On June 25, activists from across the west coast rallied and marched in the Castro neighborhood of San Francisco to honor and celebrate the contributions of retired Teamster Allan Baird. The 89-year old activist played a crucial role in labor and LGBTQ+ history. From serving as a president of the newspaper delivery drivers’ union to organizing the Coors beer boycott alongside the gay leader and future San Francisco Supervisor Harvey Milk and activist Howard Wallace, Baird has been a key leader in the fight for justice and equality in the city, state, and nation.
After serving in the army in Korea, Baird returned to his hometown of San Francisco and, in 1956, began working as a newspaper driver. By 1962, he was elected to his first leadership position in Teamsters Local 921, (since merged into Teamsters Local 853). He later served as a business representative and union president.
In 1973, Baird was asked by the regional leadership of the Teamsters to take charge of Teamsters Local 888’s prolonged strike (and fledgling boycott of Coors Beer) against a group of Bay Area beer distributors. The campaign involved reaching out to Black, Latino, Arab American, and Gay and Lesbian organizations to ask for support. While this effort proved to be a challenge, Baird did not give up. Instead, he built coalitions with communities across the Bay Area using uncommon strategies, such as advocating for an affirmative action hiring program within the union, picketing alongside United Farm Worker protesters, and getting beer delivery jobs for openly gay men and lesbians. Baird also used his leverage to get labor support issues of concern to the gay community. At one point, Baird gave his megaphone to activist Harvey Milk and it ended up in the Smithsonian Museum.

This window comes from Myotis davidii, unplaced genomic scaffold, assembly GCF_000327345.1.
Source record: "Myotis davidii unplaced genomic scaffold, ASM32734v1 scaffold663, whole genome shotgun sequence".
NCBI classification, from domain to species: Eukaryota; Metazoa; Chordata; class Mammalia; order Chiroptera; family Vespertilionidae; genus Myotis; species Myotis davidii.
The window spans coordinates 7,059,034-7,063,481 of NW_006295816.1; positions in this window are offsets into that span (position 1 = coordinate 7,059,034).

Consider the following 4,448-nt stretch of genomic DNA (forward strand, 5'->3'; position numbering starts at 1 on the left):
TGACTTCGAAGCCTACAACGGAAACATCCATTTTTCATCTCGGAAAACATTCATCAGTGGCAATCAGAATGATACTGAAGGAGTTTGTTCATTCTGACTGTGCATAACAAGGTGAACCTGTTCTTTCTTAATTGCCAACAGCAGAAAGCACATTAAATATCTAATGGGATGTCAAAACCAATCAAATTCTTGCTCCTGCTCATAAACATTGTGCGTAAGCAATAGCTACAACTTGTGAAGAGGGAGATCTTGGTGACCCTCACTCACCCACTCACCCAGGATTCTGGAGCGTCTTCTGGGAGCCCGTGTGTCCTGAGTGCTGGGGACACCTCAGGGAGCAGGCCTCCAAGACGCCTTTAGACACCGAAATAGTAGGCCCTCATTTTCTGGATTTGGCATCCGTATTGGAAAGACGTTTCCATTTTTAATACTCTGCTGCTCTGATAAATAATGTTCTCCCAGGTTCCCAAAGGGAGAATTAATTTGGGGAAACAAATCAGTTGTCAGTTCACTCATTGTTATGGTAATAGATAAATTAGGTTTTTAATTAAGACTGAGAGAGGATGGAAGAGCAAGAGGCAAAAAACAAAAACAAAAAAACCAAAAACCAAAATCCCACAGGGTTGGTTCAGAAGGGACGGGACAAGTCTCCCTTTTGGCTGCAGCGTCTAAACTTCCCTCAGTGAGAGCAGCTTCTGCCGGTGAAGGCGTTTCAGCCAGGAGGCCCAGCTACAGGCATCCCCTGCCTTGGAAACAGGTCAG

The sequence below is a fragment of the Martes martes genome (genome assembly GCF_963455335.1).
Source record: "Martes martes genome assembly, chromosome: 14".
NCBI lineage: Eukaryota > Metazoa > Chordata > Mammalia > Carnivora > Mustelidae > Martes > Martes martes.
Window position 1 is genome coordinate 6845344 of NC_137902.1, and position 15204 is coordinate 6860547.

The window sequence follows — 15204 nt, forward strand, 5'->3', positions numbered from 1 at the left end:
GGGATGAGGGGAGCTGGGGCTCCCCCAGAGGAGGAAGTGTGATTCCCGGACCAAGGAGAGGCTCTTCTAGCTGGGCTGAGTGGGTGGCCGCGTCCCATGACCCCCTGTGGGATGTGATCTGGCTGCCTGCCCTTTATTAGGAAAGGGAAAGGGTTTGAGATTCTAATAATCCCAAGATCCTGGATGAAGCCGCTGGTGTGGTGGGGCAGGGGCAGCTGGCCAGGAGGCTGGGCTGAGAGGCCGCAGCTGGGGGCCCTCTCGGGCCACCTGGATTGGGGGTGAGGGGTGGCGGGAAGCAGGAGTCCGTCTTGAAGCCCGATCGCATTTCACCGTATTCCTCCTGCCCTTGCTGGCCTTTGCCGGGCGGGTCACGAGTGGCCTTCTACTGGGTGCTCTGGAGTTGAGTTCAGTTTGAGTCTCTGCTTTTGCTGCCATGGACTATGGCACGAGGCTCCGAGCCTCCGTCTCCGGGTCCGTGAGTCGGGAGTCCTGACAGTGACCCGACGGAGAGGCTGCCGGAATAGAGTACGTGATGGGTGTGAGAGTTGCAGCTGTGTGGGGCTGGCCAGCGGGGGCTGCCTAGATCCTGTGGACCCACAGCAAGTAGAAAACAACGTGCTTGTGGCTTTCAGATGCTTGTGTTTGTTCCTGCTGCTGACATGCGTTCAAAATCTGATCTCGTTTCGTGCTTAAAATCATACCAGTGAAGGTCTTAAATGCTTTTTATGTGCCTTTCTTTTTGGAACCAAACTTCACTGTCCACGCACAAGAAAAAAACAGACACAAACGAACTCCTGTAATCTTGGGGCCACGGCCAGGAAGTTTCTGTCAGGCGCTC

“The significance of bringing together a coalition of Teamster Local Unions in the Bay Area with the LBGTQ community cannot be overestimated,” recalls Joint Council 7 President Rome Aloise, who attended the event. “The Local 888 beer strike was the impetus. Prior to this, the Teamsters acted as if they didn’t need the support of anyone but their members but this effort made Teamster leadership realize that coalition building was a necessary and powerful method to help their members. The LBGTQ community brought Coors Beer to their knees—this helped the Teamster drivers while taking on the ultra-conservative company. I watched Teamsters and members of the LBGTQ community working in concert, leafleting and picketing bars and liquor stores. At the time, it was a sight to behold.”
Aloise continued, “Allan Baird, along with Harvey Milk, brought this all together. As I said at the celebration for Allan, the Teamsters are forever in his debt for opening our collective eyes, and we will continue to return the favor long into the future.”
After the Coors boycott ended in 1975, Baird remained committed to social justice, helping with Milk’s campaigns for supervisor over the years. Their friendship was memorialized with Baird’s cameo in Gus Van Sant’s 2008 film, Milk.